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Ancient Egypt’s prosperity, impressive court culture, and their isolation from conflict led to a sophisticated food tradition and the emergence of the world’s first “elite” cuisine. In this podcast we’ll study the archaeological evidence of Ancient Egyptian food customs, the religious significance of Egyptian foodstuffs and animals, and the specific components of their cuisine.
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Culinary Activities for this Episode:
• Egyptian Beer
Sophisticated archaeological techniques that have been developed in the past few decades have allowed researchers not only to identify vessels that stored beer in ancient times, but they also can identify exact ingredients as well. Patrick McGovern at the University of Pennsylvania is the best-known biomolecular archaeologist of ancient drinks, and he has even worked with breweries to develop modern versions. Although they taste quite good, they use modern strains of yeast and brewing protocols that are very different from ancient practice. These are the dictates of modern regulations and the demands of commerce—but at home, you can brew exactly as the ancients did, using wild yeast and simple pottery vessels. Be prepared, though, it will not taste like your standard fizzy lager.
First, you will need barley, which must be whole, fresh, and not pearled, which kills the seed. You are going to germinate the grains by sprinkling on some water, leaving it in a sunny spot, and waiting until they just begin to sprout. Turn them around every now and then, drain off the liquid, and replace it if it begins to smell a bit. They should stay moist during germination. This should only take a few days. Once you see them sprout, dry them off, and place them in the sun to dry completely. If you want a darker brew, toast a few of the grains gently and add to the rest. Then, break everything up in a large mortar. You want small pieces, but not powder. Next, heat the grain in water at about 140 degrees, and maintain that temperature for an hour. Strain this into another pot, and pour some more hot water over just to release the last bit of sugars in the mash. Now is the fun part. Cover the pot with a cheesecloth, and let it ferment at room temperature. Wild yeasts will invade, and it will start to bubble in a few days. Taste it periodically; it will probably be a little sour, thick, and of course still room temperature. That’s ancient beer—fairly low in alcohol but refreshing. If you insist, strain it again, funnel into bottles, and refrigerate.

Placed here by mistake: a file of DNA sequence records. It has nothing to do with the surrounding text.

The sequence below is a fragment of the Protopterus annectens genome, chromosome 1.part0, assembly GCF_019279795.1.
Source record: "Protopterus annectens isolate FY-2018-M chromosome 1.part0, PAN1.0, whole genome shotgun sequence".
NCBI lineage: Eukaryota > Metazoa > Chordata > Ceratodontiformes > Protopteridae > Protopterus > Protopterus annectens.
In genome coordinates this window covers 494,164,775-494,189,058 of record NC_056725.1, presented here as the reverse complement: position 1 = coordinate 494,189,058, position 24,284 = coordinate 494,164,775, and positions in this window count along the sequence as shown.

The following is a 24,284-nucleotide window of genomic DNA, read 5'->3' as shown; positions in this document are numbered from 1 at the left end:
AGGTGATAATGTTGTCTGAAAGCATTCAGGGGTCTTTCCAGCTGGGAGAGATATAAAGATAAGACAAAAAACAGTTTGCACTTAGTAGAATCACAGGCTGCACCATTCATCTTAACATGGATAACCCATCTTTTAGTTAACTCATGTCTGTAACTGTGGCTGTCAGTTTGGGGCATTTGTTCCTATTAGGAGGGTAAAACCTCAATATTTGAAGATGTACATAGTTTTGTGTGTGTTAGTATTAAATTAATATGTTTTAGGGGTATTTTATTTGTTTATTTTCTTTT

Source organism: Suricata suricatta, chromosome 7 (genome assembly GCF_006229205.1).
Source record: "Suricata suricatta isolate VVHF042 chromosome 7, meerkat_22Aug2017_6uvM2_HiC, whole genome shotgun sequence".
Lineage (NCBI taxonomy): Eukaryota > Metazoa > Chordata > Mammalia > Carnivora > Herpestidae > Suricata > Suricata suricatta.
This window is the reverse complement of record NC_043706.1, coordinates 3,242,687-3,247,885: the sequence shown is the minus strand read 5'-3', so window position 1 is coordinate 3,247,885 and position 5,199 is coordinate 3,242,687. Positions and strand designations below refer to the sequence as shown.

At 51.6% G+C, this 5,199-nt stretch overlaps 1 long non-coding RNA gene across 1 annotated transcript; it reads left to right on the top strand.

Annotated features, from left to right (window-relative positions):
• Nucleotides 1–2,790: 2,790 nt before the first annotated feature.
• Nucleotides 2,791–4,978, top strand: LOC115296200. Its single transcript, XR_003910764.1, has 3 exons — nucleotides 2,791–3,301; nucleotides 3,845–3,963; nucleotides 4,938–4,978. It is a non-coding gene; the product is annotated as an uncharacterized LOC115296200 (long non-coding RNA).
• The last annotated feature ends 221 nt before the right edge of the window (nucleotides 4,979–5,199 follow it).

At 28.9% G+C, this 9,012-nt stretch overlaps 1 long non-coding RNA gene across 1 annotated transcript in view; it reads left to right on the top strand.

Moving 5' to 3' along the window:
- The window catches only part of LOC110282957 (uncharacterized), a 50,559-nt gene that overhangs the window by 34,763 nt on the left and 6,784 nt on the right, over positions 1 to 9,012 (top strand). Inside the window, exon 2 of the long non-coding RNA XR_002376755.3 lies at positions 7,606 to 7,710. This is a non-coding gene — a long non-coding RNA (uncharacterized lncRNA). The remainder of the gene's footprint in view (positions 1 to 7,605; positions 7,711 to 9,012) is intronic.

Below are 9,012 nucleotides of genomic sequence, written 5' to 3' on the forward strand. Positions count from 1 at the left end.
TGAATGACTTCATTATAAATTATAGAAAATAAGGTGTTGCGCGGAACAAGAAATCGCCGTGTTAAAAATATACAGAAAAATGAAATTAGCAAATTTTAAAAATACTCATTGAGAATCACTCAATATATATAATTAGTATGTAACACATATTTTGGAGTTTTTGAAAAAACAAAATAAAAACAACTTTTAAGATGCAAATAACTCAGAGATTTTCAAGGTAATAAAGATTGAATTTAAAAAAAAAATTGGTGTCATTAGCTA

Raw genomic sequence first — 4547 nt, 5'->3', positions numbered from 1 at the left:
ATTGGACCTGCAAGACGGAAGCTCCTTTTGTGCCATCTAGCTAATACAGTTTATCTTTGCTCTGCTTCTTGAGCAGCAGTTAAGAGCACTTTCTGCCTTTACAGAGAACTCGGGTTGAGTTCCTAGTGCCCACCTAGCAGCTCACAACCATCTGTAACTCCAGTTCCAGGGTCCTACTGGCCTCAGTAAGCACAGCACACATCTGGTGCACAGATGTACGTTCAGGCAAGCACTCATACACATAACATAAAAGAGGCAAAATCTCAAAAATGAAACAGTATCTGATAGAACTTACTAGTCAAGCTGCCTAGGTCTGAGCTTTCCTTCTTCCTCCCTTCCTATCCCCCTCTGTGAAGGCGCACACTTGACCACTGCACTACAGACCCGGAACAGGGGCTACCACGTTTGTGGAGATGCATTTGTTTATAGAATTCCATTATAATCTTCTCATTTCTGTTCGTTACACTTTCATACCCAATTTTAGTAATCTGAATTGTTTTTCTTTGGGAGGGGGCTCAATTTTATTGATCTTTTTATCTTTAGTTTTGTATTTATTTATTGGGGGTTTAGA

Darby, Food: The Gift of Osiris.
Mehdawy, The Pharaoh’s Kitchen.
Rivera, The Pharaoh’s Feast.
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